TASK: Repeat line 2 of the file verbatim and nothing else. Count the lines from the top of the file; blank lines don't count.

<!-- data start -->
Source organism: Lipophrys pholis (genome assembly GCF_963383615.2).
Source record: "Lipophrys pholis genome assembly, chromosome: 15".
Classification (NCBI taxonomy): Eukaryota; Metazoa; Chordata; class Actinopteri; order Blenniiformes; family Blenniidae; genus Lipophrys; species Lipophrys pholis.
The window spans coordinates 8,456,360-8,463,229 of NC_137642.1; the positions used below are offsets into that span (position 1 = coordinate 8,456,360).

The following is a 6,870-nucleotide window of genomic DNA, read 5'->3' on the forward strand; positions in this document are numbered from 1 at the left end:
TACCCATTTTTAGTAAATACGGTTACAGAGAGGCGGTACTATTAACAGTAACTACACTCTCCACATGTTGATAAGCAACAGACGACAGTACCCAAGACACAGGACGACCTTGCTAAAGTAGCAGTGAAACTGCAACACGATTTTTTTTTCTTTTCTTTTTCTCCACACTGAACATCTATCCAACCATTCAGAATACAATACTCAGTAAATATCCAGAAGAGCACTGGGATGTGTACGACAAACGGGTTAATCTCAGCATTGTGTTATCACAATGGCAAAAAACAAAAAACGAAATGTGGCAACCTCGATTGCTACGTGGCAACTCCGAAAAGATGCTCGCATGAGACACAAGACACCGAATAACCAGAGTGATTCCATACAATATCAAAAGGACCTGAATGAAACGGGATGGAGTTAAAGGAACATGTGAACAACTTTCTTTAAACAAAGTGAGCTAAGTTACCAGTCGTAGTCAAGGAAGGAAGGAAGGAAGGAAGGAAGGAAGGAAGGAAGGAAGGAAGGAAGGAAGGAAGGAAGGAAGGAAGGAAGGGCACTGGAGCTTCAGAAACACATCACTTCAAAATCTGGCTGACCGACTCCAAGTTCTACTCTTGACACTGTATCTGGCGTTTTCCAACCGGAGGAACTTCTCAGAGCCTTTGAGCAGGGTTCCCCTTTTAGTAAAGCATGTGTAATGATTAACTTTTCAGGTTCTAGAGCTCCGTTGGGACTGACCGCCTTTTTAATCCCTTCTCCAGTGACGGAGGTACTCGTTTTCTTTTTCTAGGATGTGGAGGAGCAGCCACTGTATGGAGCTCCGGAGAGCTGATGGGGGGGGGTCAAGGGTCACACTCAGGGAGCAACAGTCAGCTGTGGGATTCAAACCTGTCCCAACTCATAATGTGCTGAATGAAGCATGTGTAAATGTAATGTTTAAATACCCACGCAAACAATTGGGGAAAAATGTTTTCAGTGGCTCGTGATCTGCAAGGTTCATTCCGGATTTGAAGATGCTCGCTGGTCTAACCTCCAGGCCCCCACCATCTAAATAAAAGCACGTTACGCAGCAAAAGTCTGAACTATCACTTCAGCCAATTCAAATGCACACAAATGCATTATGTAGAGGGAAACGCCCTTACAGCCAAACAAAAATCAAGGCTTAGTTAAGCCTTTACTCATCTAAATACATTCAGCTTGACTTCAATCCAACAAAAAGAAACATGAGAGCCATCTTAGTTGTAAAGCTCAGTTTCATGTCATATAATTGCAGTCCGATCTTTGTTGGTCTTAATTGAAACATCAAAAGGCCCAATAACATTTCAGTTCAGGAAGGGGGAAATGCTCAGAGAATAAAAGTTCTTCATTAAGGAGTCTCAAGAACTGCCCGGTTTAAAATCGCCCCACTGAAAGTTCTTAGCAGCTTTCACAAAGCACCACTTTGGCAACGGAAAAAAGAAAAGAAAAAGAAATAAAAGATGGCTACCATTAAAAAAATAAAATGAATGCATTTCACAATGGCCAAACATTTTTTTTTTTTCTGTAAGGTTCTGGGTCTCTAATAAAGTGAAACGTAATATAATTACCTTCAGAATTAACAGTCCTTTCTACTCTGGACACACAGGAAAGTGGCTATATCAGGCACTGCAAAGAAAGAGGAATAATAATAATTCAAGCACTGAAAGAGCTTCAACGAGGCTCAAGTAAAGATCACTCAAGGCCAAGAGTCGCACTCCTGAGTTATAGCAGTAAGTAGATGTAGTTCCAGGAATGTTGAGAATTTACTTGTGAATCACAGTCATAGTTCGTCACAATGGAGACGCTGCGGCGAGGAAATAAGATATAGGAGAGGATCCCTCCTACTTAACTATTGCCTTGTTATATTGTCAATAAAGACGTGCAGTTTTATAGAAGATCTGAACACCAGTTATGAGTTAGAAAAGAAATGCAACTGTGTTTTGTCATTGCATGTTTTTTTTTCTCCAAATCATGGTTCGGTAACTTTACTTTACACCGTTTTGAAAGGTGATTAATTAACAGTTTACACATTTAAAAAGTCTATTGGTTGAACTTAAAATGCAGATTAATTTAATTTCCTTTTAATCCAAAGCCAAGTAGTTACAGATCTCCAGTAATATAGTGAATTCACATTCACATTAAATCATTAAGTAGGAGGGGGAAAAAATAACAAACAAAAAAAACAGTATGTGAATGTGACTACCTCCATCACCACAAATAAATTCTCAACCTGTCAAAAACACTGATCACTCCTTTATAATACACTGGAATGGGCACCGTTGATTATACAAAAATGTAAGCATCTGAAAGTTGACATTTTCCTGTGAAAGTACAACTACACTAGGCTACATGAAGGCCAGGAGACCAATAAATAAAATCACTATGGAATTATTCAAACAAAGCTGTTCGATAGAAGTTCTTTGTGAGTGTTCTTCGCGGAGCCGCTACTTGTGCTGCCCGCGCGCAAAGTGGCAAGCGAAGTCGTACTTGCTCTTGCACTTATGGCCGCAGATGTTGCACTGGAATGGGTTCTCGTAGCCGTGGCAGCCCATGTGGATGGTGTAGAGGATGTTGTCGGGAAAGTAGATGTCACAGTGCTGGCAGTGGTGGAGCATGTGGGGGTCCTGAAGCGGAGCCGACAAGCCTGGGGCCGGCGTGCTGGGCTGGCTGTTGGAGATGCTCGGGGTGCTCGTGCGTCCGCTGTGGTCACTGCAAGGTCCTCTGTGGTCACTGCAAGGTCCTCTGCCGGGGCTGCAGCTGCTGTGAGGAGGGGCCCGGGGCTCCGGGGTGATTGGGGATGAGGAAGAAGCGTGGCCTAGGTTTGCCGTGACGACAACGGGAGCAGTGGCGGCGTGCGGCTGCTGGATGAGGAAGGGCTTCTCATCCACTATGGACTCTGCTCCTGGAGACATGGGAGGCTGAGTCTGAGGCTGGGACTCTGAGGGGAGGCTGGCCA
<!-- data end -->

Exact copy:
Source record: "Lipophrys pholis genome assembly, chromosome: 15".